Methods: Focus groups and individual interviews were conducted with parents of children with ASD who were ages 3-37 years, who were ethnically and socioeconomically diverse, and highly educated. A semi-structured discussion guide was used that was developed with input from an advisory panel composed of parents of children with ASD. Discussion questions were focused on: 1) factors that contribute to parent seeking healthcare for their child, 2) factors that affect access to an ASD diagnosis 3) parent responses to the ASD diagnosis, and 4) factors that affect access to ASD service. All discussions were audio-recorded, transcribed, coded and thematically analyzed using a reflexive approach and inductive reasoning. The resultant themes were organized according to the framework of the Individual and Family Self-management Theory. APSS-PC ® version 20 was used to analyze thematic similarities and differences across and within demographic groups (ethnic, educational, and level of income).

Results: APSS-PC ® version 20 was used to determine frequencies, means and perform statistical tests. Analysis revealed parents visited their child’s healthcare provider 3-30 times while seeking an ASD diagnosis over a period of 2-10 years. A priori Chi Square revealed no significant differences between income and ethnicity, education and ethnicity, and income and education. Mann-Whitney was then used, and no significant relationship was found between race/ethnicity and age of ASD diagnosis (t=1.49; df=31; p= .144) and no significant relationship existed between race/ethnicity and wait time (t=-1.718; df=27; p= .097). Contrary to published research findings, 55% of parents reported feeling their child’s healthcare provider listened to their concerns, 48% had a good understanding of ASD, 50% respected their concerns and 48% were supportive of their concerns. However, 62% of parents believed their HCP had a negative view of ASD, which is consistent with previous findings. Thematic analysis of qualitative data revealed knowledge, awareness, acceptance and stigma were factors that affected access to diagnosis and services across all ethnic and socioeconomic groups. Access to diagnosis was earlier for children with profound physical delays and comorbid conditions and was delayed for higher functioning children. Mothers were more proactive than fathers in seeking answers for the child’s challenging behaviors and delays, with African-American mothers being particularly persistent in accessing services for their children. Fathers frequently denied the diagnosis, which delayed access to services and affected the marital relationship. Parents also talked about needing support and networking opportunities, educational services to help manage their child’s care, and professional services to assist in executive and transitional care of the child.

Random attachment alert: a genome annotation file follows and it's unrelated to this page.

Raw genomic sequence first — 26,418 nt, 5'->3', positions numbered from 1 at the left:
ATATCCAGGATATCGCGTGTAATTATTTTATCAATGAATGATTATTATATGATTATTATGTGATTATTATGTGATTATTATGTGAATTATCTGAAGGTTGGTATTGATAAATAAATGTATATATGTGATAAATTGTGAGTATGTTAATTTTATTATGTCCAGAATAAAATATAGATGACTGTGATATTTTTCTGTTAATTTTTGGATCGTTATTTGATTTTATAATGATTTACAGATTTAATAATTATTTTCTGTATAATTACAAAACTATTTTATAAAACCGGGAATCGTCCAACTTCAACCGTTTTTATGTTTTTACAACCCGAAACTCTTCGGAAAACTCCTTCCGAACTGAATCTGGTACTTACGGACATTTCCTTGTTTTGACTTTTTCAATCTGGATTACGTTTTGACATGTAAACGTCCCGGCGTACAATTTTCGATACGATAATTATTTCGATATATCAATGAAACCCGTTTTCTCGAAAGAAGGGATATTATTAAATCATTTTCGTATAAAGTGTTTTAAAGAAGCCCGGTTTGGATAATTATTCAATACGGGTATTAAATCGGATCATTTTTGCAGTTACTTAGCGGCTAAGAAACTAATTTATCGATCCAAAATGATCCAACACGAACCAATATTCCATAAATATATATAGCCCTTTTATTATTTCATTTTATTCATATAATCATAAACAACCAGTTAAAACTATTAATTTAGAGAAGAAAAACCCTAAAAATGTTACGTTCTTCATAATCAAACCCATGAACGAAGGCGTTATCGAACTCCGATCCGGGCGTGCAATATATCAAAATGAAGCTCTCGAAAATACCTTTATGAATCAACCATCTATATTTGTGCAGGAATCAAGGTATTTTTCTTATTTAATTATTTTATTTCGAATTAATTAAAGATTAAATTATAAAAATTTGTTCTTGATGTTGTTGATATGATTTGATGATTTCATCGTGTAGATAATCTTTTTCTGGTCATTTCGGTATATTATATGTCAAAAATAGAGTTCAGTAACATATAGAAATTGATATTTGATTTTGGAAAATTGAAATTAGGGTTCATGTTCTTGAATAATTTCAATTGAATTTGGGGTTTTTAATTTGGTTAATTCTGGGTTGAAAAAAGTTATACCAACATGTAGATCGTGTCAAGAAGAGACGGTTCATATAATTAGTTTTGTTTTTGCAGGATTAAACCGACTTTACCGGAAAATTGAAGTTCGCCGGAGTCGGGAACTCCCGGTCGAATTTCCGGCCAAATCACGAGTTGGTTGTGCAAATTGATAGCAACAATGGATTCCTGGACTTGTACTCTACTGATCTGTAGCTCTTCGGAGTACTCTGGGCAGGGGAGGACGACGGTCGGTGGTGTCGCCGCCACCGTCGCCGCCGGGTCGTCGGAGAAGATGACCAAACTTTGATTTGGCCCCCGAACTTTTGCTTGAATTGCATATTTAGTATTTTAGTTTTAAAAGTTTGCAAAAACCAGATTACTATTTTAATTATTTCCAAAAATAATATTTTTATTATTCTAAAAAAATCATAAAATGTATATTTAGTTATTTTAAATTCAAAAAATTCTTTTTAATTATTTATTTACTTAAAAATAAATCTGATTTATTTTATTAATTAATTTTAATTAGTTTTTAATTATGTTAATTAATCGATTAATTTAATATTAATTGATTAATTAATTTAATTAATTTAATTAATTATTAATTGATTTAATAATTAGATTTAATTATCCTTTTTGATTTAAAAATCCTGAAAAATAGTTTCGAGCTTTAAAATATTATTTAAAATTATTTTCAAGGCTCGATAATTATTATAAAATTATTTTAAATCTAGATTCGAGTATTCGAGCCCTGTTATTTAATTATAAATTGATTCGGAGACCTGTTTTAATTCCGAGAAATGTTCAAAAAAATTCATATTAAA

Conclusion: In this highly educated sample, parents across ethic and socioeconomic backgrounds struggled to access a diagnosis for their child. Healthcare providers who are knowledgeable and supportive can facilitate earlier referral, diagnosis, and entry into interventional services. This is critically important, as early diagnosis and treatment are associated with improved brain function, enhanced social communication, and decreased need for costly services as the child develops. Parents also waited up to a year or more for intervention appointments post-diagnosis. Findings of this study will be used to create a film production of parents talking about their experiences accessing diagnoses and services for their child. The film will be used as an intervention to facilitate early diagnosis and access to services, shed light on the need for parent education and support services, and to affect policy and government budget allocations for autism-related services.